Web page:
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Old 04-15-2020, 03:53 PM   #1
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New Floor Advice

We remodeled our coach back in early 2014 which include replacing the front carpet and ceramic tile with Karndean Art Select vinyl stone style tile. We elected to leave the carper in the bedroom. What a mistake!!! Now, the tile is no longer available so were going to use Shaw vinyl wood style interlocking flooring from Lowes to replace the bedroom carpet.

I know several of you have done this but cant find those threads. I need some advice. Here are some questions:

1. Were leaning towards laying the tile in alignment with the coach as opposed to cross-wise. Is there a reason to do one or the other? And no, diagonal is not an option!

2. The flooring is intended to float. Did you let it float or was some gluing used to keep it in place?

3. Did you use quarter round molding or similar molding along the edge to cover gaps?

4. Did you use any padding or similar material under the tile?

Thanks in advance for any advice you can provide!
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Old 04-15-2020, 07:08 PM   #2
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Bob, here is a nickels worth.

Question 1. Strictly preference. Visually we preferred side to side look over running planks front to back direction.
Question 2. Floating no adhesive. Not necessary
Question 3. Did not use any molding.
Question 4. I don't think padding is recommended under vinyl planks. Check the manufacture's recommendation.

Additional information can be found here: https://www.irv2.com/forums/f104/new-floor-second-time-around-396188.html

Hope this helps.
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Old 04-16-2020, 10:41 AM   #3
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I don't think padding is recommended under vinyl planks. Check the manufacture's recommendation.
I'll replace the existing 1/4 round to cover the floating floor's 1/4" perimeter gaps.

Flooring comes in many thicknesses; our is about twice that of most and needs no pad to even up (damaged) subfloor. Our backup choice is thinner, so a recommended rubbery pad beneath would be probable. Thickness is not the prime factor in flooring choice; the quality of the top layer is. A concern of mine is an underlayment's retention of moisture (mold?).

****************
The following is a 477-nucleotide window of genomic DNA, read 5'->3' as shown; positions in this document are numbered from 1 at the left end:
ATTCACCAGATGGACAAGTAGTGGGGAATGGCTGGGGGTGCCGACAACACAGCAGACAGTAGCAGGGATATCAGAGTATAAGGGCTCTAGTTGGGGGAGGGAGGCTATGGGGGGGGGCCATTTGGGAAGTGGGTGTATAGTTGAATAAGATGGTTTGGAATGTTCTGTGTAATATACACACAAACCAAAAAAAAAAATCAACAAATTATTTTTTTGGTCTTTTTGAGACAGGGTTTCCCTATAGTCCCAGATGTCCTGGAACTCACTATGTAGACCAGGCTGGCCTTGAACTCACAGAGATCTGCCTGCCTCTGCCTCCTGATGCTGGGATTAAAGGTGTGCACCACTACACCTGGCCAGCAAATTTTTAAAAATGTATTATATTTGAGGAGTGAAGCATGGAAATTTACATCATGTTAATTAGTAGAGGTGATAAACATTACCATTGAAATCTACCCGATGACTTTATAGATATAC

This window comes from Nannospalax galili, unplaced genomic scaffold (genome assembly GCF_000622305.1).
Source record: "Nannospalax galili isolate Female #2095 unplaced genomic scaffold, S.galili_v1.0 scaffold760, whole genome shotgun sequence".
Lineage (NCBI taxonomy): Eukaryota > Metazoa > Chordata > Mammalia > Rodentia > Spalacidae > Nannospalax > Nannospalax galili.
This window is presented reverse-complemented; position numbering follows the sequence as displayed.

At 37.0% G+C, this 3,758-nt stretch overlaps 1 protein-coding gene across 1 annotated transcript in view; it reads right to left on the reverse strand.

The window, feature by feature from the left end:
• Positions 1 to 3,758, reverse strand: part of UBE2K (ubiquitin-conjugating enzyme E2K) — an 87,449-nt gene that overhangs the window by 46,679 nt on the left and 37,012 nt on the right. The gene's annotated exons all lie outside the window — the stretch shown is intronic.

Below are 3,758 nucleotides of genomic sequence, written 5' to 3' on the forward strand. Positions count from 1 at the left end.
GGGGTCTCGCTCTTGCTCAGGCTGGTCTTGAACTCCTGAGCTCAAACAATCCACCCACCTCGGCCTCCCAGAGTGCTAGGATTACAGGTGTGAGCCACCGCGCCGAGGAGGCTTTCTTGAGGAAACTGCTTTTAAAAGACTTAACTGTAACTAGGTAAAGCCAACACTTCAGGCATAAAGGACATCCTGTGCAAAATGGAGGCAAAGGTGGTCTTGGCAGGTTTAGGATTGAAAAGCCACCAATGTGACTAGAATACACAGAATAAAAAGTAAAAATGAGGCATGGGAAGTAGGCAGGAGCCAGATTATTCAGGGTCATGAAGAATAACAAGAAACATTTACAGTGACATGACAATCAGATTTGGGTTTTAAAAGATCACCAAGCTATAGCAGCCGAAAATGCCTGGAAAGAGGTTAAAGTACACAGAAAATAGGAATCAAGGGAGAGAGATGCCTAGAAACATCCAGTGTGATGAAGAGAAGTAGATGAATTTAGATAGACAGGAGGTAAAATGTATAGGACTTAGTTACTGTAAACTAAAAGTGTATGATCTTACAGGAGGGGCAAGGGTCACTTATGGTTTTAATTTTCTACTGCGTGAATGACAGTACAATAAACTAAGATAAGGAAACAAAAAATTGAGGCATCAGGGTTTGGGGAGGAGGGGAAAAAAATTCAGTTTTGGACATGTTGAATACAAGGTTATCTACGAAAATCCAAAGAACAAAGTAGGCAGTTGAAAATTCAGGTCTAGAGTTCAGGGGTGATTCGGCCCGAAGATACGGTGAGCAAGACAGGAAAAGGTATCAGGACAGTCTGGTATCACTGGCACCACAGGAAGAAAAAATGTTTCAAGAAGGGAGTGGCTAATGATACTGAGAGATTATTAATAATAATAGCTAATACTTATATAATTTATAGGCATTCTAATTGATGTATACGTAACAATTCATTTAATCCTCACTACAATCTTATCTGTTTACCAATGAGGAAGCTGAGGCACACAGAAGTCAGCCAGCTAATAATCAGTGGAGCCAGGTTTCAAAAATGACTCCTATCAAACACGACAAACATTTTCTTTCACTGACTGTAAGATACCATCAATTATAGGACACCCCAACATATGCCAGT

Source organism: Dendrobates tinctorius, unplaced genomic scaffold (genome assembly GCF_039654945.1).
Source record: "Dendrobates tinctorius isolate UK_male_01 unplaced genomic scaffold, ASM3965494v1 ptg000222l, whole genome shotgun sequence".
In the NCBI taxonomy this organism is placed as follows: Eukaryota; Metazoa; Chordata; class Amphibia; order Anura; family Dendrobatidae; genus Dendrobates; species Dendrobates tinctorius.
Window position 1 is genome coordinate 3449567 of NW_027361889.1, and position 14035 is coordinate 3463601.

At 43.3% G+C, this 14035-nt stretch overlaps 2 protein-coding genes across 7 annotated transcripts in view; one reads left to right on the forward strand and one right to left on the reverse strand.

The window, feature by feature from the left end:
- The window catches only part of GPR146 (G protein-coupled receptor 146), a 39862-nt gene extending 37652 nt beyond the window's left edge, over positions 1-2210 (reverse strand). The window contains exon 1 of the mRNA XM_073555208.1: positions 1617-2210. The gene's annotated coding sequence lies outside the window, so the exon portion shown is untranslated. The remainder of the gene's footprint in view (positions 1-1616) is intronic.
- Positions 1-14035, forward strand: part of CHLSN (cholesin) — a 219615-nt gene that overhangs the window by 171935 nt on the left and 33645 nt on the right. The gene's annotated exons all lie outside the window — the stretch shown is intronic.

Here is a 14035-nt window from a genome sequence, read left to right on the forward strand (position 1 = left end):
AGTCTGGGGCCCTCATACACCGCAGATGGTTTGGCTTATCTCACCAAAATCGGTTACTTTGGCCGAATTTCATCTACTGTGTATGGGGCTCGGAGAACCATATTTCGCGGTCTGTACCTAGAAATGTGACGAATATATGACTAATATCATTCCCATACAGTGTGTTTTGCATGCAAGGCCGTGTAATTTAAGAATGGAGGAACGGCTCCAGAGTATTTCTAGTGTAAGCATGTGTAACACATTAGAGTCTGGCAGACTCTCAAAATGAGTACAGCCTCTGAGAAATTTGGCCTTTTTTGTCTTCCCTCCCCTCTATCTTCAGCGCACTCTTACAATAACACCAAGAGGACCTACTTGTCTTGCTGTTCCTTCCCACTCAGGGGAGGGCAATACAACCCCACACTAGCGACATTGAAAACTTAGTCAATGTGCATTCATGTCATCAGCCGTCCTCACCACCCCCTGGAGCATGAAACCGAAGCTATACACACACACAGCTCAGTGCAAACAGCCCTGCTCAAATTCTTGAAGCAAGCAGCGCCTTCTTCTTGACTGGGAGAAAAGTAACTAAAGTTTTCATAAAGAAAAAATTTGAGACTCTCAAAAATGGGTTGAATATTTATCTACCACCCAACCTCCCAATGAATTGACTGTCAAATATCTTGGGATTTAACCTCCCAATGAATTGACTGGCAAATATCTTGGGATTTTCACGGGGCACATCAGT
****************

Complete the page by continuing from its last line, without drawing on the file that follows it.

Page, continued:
My professional, excellent installer said lateral layment makes the coach loos shorter; opposite for longitudinal. Angular is a choice and we are considering 30, versus 45. Bottom line, he said, lay a section down to decide which tickles your fancy.
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Old 04-16-2020, 10:51 PM   #4
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Thanks for the comments!

I'm starting the project by removing carpet and padding. Lots of Staples!

The previous remodeling job appears to have laid the new vinyl tile right on top of the original tile. At least, that's what it looks like at the edge of the bathroom floor. I'll have to lay 1/4" thick plywood or backer board to make the thicknesses match.

More to come ...
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Old 04-17-2020, 03:54 PM   #5
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We replaced carpet with carpet. However, we did replace the carpet around the bed box, under the closet and along the wall on the passenger side with maple panels.

There is so little floor space in the BR on our 36, we felt it made an easy transition from the tile in the bath area. The huge improvement was getting rid of all the other carpet mentioned above.
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Old 04-18-2020, 10:39 AM   #6
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There is so little floor space in the BR
Ditto, so the low traffic existing will stay in the BR; nice to step on when arising, versus any hard, probably cool, flooring.

I found, for tile removal, that hammering very hard, in about 16 spaced spots on each square, allows the electric hammer chisel to undercut them about 3-4 times faster than not, with greatly reduced effort!

I've already used wood hardener (Varathane brand) on a small, slightly wetted area and will do the same on much of the rest that may be exposed to future dampness. The water-based gallon, ordered online thru HD is much cheaper than other sources. The Varathane can be diluted with acetone for deeper, and quicker penetration, though I didn't find that necessary.

Due to 'scarring' where the tiles pulled up some of the chipboard, I'll level, using Webcrete 95 with mixed with 50/50 (water/ Bostik 425) from a professional flooring shop. Per their suggestion, the 425, a latex liquid, keeps the filler flexible.

Two RedGuard coats will make a waterproof, vinyl barrier for the entire floor.